Pongamia pinnata L., Pierre

Amaranthaceae
Anacardiaceae
Palmae
Meliaceae
Rutaceae
Palmae
Urticaceae
Euphorbiaceae
Euphorbiaceae
Anacardiaceae
Papilionaceae

Uttaranee
Gaerumara
Adike
Kahibevu
Nimbehannu
Thenginamara
Aladamara
Kadaharalu
Bettadaharalu
Mavina mara
Hongemara

Root
Twigs, Leaves
Pericarp
Twigs
Outer peel
Husk
Slender twigs
Twigs
Twigs
Twigs & leaves
Leaves

JOHCD 

www.johcd.org  September 2011;5(3)

ETHNOMEDICINAL HERBS USED IN ORAL HEALTH AND HYGIENE IN COASTAL DAKSHINA DANNADA

medicinal plants are due to the presence of


potential bioactive compounds which help
to reduce bacterial load in the oral cavity
and thus prevent formation of plaque,
dental caries and ulcers. Use of indigenous
plants in oral health and hygiene has a long
history in different parts of the world.
However, this knowledge is likely
to vanish soon as many of these
ethnophytotherapeutic remedies are
followed only by a few in rural areas. New
generation is ignorant of this traditional
knowledge. Younger generation lack
knowledge on the identification, collection,
preservation and processing of the plant
species for medicinal use. Therefore it is
crucial to conserve these ethnocultural
practices before they are lost definitively.
Proper documentation of these
ethnomedicinal practices helps to avoid
biopiracy and also to conserve the rich
traditional knowledge which was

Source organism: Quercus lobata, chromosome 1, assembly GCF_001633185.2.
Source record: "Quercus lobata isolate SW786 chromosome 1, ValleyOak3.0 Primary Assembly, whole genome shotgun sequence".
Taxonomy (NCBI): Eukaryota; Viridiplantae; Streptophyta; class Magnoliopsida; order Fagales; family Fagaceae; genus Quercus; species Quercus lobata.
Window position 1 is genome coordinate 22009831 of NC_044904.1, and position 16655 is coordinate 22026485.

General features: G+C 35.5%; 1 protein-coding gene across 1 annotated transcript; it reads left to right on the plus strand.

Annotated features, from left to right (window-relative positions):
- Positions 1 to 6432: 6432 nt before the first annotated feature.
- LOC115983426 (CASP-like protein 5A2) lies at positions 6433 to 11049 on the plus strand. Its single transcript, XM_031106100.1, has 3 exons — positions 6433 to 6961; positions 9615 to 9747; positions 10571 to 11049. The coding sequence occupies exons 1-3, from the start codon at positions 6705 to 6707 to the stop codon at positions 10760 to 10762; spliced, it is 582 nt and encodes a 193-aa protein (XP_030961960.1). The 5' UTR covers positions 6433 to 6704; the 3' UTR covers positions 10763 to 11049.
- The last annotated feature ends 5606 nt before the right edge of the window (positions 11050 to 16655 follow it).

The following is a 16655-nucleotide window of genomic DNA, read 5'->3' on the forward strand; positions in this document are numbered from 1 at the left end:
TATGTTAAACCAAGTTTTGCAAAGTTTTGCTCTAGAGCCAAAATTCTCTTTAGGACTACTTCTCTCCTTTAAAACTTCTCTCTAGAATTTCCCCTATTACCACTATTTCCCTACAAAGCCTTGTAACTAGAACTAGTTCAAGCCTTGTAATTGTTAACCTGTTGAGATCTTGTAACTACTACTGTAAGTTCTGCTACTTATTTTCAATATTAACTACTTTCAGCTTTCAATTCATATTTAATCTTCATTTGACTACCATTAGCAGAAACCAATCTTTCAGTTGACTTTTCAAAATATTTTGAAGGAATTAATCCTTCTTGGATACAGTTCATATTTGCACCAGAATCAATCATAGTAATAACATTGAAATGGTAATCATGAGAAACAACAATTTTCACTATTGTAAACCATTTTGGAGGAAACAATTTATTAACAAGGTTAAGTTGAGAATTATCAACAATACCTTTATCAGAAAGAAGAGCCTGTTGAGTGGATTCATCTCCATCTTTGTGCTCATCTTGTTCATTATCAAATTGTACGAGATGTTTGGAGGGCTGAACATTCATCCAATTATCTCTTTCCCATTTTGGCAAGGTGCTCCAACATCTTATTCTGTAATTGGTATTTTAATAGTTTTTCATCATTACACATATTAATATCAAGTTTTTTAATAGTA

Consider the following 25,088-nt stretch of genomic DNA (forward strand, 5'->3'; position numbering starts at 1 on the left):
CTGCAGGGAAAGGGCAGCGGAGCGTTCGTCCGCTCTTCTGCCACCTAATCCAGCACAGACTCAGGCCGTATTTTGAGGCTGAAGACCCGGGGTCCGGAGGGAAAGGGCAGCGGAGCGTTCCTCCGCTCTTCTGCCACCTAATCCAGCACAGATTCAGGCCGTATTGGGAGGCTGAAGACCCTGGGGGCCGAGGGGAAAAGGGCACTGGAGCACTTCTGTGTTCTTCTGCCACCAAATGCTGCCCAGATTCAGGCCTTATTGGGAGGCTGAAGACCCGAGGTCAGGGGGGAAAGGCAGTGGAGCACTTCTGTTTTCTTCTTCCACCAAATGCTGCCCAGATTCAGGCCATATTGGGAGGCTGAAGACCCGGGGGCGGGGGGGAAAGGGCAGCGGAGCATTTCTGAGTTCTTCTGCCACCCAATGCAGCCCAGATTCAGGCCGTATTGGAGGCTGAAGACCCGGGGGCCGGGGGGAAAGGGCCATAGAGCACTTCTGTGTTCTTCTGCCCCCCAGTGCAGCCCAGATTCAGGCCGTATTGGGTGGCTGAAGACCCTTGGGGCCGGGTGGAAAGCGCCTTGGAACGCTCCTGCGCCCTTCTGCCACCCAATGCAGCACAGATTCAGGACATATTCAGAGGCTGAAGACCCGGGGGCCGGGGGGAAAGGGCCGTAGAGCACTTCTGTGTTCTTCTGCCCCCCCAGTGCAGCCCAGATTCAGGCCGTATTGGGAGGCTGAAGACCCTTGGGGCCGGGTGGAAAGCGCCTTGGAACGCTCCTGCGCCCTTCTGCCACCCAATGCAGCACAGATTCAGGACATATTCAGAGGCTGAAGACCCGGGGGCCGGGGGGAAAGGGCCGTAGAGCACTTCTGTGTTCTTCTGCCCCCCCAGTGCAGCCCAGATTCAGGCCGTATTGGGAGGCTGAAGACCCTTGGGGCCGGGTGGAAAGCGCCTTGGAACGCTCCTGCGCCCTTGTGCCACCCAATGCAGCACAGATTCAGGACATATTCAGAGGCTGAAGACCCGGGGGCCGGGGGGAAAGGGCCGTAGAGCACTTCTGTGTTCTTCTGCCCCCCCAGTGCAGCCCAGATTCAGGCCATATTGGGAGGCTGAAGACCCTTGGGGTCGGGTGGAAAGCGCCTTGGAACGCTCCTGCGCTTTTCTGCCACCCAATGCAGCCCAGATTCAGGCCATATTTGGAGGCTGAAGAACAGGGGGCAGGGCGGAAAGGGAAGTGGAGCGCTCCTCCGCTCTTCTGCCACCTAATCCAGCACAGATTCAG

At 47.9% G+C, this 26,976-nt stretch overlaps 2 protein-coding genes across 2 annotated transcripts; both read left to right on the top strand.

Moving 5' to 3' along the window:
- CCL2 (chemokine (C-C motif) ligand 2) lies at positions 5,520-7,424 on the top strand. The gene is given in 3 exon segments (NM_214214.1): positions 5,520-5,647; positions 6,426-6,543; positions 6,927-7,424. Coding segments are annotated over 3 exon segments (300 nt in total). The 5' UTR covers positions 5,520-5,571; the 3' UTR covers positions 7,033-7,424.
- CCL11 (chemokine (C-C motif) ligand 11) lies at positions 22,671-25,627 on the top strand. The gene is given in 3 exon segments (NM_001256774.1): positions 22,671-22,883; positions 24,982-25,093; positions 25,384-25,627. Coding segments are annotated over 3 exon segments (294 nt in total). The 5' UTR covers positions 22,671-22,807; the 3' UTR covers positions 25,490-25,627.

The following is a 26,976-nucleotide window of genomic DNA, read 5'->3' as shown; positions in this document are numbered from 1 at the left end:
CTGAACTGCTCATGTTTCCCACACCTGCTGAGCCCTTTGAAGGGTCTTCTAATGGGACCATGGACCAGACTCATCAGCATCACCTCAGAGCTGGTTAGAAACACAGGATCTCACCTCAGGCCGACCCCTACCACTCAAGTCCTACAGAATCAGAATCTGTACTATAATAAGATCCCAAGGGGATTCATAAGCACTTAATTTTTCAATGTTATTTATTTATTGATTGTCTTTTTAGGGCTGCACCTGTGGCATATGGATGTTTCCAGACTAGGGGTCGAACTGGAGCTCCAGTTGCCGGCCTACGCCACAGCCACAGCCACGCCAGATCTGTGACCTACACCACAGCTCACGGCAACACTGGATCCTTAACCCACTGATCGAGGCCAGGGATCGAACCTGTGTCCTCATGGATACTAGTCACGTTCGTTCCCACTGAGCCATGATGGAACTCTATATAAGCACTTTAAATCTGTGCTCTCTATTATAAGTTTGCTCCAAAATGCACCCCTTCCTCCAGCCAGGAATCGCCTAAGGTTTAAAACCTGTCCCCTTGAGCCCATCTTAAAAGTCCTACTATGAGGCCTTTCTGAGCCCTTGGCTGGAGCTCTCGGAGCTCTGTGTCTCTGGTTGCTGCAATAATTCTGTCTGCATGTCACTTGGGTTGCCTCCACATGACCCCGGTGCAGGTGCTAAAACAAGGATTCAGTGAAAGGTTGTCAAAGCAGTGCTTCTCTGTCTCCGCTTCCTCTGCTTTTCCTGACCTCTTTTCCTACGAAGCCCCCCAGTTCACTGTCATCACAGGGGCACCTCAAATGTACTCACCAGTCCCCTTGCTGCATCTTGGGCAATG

JOHCD 

widespread in the past. The present study


also suggests for research and development
of natural antibacterial compounds that are
safe for the host or specific for oral
pathogens. The active principles of these
plants should be incorporated into
modern healthcare practices for easier and
cheaper oral health treatments. Thus,
traditional knowledge should be integrated
with modern dental care practices to
formulate their sustainable utilization.
ACKNOWLEDGEMENT
Authors are grateful to Yenepoya
University for permitting to carry out this
study. Authors would like to thank the
participants and the many health service
providers who contributed for the study.
REFERENCES
1. Sheiham A. Oral health, general health
and quality of life. Bulletin of the World
Health Organization 2005;83(9):641-

www.johcd.org  September 2011;5(3)

720.
2. Almas K. The antimicrobial effects of
Azadirachta
extracts
of
indica (Neem)and Salvadora persica
(Arak) chewing sticks. Indian Journal of
Dental Research 1999;10(1):23-26.
3. Dakshina Kannada district at a glance.
2007-2008, Published by District
Statistical Officer, D.K, Mangalore.
4. B Bhagya, KR Sridhar. Ethnobiology of
coastal sand dune legumes of southwest
coast of India. Indian Journal of
Traditional Knowledge 2009;8(4):611-20.
5. Chopra RN, Chopra IC, Handa KL.
Chopras indigenous drugs of India. 2nd
ed. Calcutta: UN Dhur and Sons; 1958.
6. Hebbar SS, Harsha VH, Shripathi V.
Ethnomedicine of Dharwad district in
Karnataka India. Plants used in oral
Journal
of
health
care.
Ethnopharmacology 2004;94:261-66.
7. Bhasin V. Oral Health Behaviour Among
Bhils of Rajasthan. Journal of Social
Science 2004;8(1):1-5.
8. Saeki Y, Ito Y, Okuda K. Antimicrobial
action of natural substances on oral
bacteria. Bulletin of Tokyo Dental College
1989;30:129-35.

123